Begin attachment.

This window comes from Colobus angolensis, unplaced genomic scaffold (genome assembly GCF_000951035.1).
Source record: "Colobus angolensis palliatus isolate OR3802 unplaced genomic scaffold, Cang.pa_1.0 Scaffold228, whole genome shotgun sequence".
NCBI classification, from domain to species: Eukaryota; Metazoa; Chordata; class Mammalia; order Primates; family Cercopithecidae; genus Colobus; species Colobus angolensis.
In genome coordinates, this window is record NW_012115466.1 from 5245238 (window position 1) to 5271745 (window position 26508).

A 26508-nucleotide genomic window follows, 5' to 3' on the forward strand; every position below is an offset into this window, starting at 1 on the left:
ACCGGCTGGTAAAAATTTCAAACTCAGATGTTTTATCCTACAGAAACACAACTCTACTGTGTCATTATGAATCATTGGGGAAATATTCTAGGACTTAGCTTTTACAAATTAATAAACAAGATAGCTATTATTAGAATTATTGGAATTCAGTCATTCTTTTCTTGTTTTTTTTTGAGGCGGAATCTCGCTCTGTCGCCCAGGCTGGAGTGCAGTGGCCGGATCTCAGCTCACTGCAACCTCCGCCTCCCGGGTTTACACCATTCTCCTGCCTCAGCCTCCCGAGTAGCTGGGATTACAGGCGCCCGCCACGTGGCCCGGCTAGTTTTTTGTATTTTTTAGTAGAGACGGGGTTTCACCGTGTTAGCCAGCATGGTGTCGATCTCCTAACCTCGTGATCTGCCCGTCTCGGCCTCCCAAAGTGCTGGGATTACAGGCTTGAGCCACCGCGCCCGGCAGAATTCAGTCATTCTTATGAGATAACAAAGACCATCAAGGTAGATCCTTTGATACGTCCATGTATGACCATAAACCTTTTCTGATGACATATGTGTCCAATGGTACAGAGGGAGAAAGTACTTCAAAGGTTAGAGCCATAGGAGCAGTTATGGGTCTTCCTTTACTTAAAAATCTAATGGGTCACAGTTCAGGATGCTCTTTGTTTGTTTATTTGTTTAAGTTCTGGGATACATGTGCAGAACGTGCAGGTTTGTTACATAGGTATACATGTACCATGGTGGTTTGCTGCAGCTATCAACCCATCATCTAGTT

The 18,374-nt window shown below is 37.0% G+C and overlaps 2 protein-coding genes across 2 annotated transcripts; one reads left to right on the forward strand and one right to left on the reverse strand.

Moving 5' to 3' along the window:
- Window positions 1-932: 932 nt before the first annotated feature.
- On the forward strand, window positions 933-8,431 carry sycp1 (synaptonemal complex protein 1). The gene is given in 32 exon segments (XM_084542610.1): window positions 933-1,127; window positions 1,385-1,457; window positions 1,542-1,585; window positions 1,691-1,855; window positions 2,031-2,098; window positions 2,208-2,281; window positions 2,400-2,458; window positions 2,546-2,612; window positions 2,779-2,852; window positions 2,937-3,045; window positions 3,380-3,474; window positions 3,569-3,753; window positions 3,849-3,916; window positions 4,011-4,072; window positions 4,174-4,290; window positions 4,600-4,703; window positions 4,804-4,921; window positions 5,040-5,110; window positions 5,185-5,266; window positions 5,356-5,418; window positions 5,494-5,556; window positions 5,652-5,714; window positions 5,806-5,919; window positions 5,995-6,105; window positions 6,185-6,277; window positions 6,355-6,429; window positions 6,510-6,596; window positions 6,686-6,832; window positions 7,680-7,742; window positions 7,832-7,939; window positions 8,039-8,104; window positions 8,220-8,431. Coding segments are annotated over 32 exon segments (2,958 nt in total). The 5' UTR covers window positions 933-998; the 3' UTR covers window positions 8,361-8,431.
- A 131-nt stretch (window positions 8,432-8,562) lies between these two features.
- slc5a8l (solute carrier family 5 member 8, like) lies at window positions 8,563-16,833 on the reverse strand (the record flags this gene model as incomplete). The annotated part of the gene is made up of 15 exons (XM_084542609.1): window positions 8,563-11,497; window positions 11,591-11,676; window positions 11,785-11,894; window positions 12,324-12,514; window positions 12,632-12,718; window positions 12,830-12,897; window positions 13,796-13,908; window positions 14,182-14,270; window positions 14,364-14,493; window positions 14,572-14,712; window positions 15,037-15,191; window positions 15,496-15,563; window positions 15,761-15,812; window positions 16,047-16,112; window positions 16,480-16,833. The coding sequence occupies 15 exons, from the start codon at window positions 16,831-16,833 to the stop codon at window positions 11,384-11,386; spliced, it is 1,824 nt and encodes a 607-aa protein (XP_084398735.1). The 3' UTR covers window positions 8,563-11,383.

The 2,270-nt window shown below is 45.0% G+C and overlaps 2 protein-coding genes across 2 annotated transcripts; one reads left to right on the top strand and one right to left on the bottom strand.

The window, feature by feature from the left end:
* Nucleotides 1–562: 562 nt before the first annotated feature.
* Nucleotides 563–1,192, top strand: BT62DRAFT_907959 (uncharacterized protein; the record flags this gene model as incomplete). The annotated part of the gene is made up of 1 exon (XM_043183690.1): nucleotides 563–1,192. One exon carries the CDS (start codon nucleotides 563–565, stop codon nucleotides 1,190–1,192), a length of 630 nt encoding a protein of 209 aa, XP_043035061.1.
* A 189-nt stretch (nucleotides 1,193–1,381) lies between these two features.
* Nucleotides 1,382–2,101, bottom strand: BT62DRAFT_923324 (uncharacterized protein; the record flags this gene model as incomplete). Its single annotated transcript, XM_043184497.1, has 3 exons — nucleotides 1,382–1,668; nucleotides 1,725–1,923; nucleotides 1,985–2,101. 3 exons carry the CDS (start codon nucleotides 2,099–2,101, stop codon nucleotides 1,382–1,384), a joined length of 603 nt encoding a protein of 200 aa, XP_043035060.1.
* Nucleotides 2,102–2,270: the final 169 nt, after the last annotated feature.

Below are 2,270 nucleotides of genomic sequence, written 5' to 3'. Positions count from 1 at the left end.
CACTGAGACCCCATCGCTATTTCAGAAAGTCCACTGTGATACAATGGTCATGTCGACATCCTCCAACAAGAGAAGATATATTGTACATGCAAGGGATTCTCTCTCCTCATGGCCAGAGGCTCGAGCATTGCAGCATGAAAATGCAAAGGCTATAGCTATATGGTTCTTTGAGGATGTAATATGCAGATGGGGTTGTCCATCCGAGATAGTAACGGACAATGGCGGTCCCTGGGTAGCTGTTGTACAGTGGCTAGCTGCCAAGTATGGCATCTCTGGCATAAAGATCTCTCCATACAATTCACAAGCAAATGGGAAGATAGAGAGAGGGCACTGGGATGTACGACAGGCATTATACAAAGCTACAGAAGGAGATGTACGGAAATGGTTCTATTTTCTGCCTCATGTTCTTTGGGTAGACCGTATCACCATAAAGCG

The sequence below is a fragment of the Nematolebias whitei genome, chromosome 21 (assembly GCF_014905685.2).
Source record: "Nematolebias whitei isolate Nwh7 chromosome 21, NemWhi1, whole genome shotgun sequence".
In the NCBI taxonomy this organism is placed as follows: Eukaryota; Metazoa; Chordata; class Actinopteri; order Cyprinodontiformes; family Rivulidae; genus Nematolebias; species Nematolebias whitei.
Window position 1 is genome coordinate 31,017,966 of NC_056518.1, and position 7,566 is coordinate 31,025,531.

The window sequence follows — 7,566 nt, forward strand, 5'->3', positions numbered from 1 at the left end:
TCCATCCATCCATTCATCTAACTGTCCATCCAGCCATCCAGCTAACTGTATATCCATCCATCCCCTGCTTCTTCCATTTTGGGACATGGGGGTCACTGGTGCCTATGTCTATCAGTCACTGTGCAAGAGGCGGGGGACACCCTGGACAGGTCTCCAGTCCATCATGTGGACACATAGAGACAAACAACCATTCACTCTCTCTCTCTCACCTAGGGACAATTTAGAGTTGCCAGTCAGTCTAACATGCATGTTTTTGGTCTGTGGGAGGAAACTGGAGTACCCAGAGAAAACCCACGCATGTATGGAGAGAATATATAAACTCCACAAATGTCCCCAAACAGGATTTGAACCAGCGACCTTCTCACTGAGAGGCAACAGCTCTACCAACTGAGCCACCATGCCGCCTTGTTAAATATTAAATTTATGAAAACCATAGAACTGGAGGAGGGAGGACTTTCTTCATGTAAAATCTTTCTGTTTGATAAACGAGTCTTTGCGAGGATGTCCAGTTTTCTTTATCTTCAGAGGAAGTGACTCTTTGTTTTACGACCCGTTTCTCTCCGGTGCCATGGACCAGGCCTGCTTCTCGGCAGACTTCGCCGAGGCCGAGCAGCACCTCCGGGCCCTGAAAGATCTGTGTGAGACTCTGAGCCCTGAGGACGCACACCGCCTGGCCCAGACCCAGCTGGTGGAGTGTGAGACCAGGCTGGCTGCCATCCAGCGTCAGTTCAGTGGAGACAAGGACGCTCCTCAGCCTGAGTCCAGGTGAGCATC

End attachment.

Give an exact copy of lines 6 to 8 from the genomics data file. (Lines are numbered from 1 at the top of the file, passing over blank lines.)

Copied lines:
ACCGGCTGGTAAAAATTTCAAACTCAGATGTTTTATCCTACAGAAACACAACTCTACTGTGTCATTATGAATCATTGGGGAAATATTCTAGGACTTAGCTTTTACAAATTAATAAACAAGATAGCTATTATTAGAATTATTGGAATTCAGTCATTCTTTTCTTGTTTTTTTTTGAGGCGGAATCTCGCTCTGTCGCCCAGGCTGGAGTGCAGTGGCCGGATCTCAGCTCACTGCAACCTCCGCCTCCCGGGTTTACACCATTCTCCTGCCTCAGCCTCCCGAGTAGCTGGGATTACAGGCGCCCGCCACGTGGCCCGGCTAGTTTTTTGTATTTTTTAGTAGAGACGGGGTTTCACCGTGTTAGCCAGCATGGTGTCGATCTCCTAACCTCGTGATCTGCCCGTCTCGGCCTCCCAAAGTGCTGGGATTACAGGCTTGAGCCACCGCGCCCGGCAGAATTCAGTCATTCTTATGAGATAACAAAGACCATCAAGGTAGATCCTTTGATACGTCCATGTATGACCATAAACCTTTTCTGATGACATATGTGTCCAATGGTACAGAGGGAGAAAGTACTTCAAAGGTTAGAGCCATAGGAGCAGTTATGGGTCTTCCTTTACTTAAAAATCTAATGGGTCACAGTTCAGGATGCTCTTTGTTTGTTTATTTGTTTAAGTTCTGGGATACATGTGCAGAACGTGCAGGTTTGTTACATAGGTATACATGTACCATGGTGGTTTGCTGCAGCTATCAACCCATCATCTAGTT

The 18,374-nt window shown below is 37.0% G+C and overlaps 2 protein-coding genes across 2 annotated transcripts; one reads left to right on the forward strand and one right to left on the reverse strand.

Moving 5' to 3' along the window: